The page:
Remember Kaci Hickox, the nurse who was involuntarily quarantined when she landed at Newark Airport after treating Ebola patients in Sierra Leone last year? New Jersey governor and long-shot Republican presidential hopeful Chris Christie got a lot of flak — and quite a few pats on the back — for his insistence on keeping Hickox under quarantine even though she had tested negative for Ebola and showed no symptoms.
The governor had instituted a policy requiring anyone traveling from affected countries who might have had contact with Ebola patients to undergo a 21-day quarantine upon arrival, whether or not they showed any signs of illness. But Hickox made such a stink about being kept in a tent in Newark’s University Hospital that Christie soon relented and let her go home to Maine to finish out her quarantine (Ebola panic and the attendant media circus soon followed her there).
Well, now she’s back, and it seems she’s still pretty sore about the whole ordeal. Hickox revealed on Thursday that she is suing Christie, along with several current and former New Jersey health officials, for violating her constitutional rights.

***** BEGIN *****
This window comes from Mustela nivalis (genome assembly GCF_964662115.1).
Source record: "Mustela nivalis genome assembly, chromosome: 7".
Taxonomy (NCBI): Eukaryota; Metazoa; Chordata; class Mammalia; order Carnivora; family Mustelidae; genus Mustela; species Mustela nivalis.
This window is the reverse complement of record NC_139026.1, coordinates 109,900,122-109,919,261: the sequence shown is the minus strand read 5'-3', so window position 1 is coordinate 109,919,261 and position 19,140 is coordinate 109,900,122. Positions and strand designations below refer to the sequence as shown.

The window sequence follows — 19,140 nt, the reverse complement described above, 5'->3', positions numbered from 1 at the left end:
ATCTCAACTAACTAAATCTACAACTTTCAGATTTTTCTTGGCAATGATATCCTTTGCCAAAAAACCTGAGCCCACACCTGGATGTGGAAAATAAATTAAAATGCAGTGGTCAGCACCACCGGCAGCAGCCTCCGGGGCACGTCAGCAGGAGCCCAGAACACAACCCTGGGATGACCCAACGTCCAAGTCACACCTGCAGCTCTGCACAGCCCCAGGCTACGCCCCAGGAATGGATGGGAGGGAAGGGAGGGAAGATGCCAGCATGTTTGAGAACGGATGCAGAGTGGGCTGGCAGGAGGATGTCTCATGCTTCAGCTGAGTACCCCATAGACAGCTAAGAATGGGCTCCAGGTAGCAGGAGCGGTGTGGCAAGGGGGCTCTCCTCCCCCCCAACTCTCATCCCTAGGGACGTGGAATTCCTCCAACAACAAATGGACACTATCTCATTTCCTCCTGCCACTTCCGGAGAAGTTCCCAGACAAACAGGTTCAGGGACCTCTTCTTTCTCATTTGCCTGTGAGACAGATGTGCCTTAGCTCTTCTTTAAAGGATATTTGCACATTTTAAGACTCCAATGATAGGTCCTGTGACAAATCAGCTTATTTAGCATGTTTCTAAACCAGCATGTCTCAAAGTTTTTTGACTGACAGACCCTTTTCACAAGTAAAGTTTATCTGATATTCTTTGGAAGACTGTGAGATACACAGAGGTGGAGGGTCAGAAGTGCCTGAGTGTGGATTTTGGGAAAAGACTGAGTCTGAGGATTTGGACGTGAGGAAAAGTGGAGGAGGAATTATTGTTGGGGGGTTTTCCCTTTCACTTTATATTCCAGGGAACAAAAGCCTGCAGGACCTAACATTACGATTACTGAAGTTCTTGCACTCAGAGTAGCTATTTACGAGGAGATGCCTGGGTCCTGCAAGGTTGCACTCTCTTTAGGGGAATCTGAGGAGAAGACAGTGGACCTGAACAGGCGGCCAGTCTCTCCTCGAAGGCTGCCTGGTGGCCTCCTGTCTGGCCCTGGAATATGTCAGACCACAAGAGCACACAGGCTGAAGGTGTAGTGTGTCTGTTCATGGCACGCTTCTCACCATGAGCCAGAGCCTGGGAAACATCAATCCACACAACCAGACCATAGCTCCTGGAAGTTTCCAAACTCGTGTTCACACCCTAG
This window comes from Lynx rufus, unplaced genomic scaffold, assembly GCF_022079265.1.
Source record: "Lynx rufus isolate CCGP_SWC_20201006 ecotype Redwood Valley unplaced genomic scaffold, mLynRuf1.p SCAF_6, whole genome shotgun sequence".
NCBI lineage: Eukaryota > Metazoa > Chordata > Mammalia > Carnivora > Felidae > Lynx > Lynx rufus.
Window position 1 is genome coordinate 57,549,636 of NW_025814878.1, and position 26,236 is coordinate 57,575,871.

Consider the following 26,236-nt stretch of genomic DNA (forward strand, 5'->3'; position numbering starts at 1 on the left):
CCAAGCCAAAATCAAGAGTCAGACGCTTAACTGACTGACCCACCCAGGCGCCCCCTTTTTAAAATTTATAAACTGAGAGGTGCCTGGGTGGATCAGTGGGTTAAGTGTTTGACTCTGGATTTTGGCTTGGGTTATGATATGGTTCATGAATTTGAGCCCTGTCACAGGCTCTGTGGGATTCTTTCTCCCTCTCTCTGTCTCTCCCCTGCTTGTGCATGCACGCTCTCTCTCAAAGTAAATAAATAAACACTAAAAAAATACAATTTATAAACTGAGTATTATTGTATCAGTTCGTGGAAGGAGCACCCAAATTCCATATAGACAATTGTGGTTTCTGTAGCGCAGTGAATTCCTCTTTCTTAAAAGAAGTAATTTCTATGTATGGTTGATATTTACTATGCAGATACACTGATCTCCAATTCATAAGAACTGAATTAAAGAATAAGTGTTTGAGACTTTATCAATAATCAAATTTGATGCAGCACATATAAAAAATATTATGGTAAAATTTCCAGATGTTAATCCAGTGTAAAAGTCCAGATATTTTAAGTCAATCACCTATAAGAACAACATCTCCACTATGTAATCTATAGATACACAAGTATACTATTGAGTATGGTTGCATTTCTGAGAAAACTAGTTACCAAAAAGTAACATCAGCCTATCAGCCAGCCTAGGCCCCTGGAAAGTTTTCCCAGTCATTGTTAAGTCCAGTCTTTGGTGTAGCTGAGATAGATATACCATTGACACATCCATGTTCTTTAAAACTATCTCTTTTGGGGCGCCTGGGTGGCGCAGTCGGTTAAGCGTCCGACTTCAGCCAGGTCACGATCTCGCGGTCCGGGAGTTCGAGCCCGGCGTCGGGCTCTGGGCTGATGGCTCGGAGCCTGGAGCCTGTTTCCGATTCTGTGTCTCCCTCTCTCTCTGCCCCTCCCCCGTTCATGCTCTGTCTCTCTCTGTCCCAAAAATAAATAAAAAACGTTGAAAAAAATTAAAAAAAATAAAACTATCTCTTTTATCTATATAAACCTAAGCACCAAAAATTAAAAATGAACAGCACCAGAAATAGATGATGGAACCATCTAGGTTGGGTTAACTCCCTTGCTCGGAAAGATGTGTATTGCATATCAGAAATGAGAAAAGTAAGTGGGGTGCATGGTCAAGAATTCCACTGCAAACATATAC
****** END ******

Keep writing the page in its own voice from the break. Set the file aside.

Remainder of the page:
The lawsuit, backed by the ACLU of New Jersey, alleges that these officials violated her Fourth Amendment right to be free of unreasonable seizure as well as her Fourteenth Amendment right to due process, and that they subjected her to false imprisonment, invaded her privacy, and cast her in a false light, referring to Christie’s public statements at the time implying that she was sick with Ebola.
Hickox is demanding a minimum of $250,000 in compensatory and punitive damages.
In a statement released through the ACLU, the nurse accused Christie of holding her in a “private prison,” not for any legitimate public health reason, but rather “because some ambitious governors saw an opportunity to use an age-old political tactic: fear.”
The other governor alluded to in that statement would be New York’s own Andrew Cuomo, who implemented a quarantine policy during the Ebola pandemic very similar to Christie’s take-no-chances approach. Cuomo, too, backed down on his order within a few days after widespread criticism.